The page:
You may recognize this as an assortment of problems that pretty much everyone deals with to one degree or another. No one sets out to make themselves unhappy. No one takes a job or starts a relationship that they know will make their life worse. But sometimes things don't turn out as planned, and if enough problems stack up, you start drowning. The water rises so slowly that you don't even notice until it's over your head. And it's not that you can't reach for a life raft -- one's always there in front of you, in the form of talking to someone or making a plan to improve things. You just don't see the point. The life raft will take years to get to shore, and it will be a tedious journey. Why not just let yourself drown? Why not just let that car hit you?

At a certain point, you feel like you've been bitten by the zombie, and you want to eat that bullet before the situation gets any worse. Before you infect your friends with your stress or anxiety, or just whatever it is that you've convinced yourself makes you fundamentally incapable of being a functional human being in the way everyone around you seems to be. Have you ever seen someone react to a suicide by saying "How could they hurt the people who love them like that?" You don't think of it as hurting them. You think of it as helping them avoid the infection.

It's Fueled By A Loss Of Perspective

On my good days, I'm a reasonably optimistic guy. I see myself as someone who's helping to keep civilization running in my own tiny way, creating things I'm proud of and making my friends happy and being something that vaguely resembles a good citizen. Whatever happens beyond that, well, it happens.

But on my bad days, I'm a nihilist. I don't see the point in working, or even getting out of bed in the morning. What's the point, my depressed mind asks itself, in putting all that work into putting on pants and writing when it will be irrelevant in a few years and forgotten when I'm dead in a few decades? When all of us and everything we've ever done will be forgotten in a million years? When my pants are just, like, super uncomfortable?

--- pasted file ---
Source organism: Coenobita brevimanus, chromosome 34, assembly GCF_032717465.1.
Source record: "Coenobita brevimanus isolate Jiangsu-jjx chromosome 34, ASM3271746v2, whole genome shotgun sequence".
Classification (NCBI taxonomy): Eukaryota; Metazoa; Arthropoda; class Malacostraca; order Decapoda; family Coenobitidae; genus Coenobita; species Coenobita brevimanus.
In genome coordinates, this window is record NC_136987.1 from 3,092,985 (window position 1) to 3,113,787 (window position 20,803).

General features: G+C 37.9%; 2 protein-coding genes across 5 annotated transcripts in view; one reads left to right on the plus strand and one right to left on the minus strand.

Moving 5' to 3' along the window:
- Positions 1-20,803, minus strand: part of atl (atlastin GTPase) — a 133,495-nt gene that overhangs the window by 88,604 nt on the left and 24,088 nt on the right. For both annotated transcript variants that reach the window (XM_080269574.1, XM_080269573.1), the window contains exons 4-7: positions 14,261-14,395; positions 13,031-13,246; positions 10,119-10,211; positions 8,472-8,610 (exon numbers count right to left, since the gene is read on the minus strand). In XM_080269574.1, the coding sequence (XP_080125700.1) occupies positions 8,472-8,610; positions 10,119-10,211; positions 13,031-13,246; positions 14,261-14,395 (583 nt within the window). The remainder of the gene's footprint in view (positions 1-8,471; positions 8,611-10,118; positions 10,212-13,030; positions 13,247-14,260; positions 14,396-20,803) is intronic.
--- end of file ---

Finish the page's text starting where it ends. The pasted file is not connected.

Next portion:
Maybe it's because I read too much Lovecraft as a teenager, or maybe that's just how my brain works. All I can say for sure is that under the right circumstances, you find yourself ruminating on the staggering vastness of time instead of answering your boss' emails at the spreadsheet factory. And, in so much as I can simplify a subject as vast and confusing as suicide, the crisis comes when you stop having good days and only have bad ones.

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"Okay, I have a dental appointment on the 20th, so that will be the day this month when I feel something."

Looking back at the old job I hated (but which gave me a living wage and good insurance) and the basement that made me miserable (but where I lived with good friends), it's not hard to think of moments that made me happy. Stupid office pranks, fun parties, that time all those beach volleyball players got caught in a storm and sought shelter at my place because the rain was shrinking their bikinis ... I have fond memories now, but at the time, they quickly vanished into the same haze that was consuming all of my other emotions.

When you're suicidal, you tell yourself that you're just being realistic and seeing life for what it really is. It feels like everyone you know is loving life, and you just don't get it. You don't get how they're doing it, and you don't get why. You want to grab them and shout "Don't you see how pointless this all is? You're going to be dead in 10,000 years, and everything you've worked for will vanish! How can you enjoy your caramel macchiato with that knowledge in mind? Also, can you please explain what a macchiato is? I'm so bad at being an adult." But that's not being realistic; that's losing control of your own mind, and your ability to enjoy life on its own terms.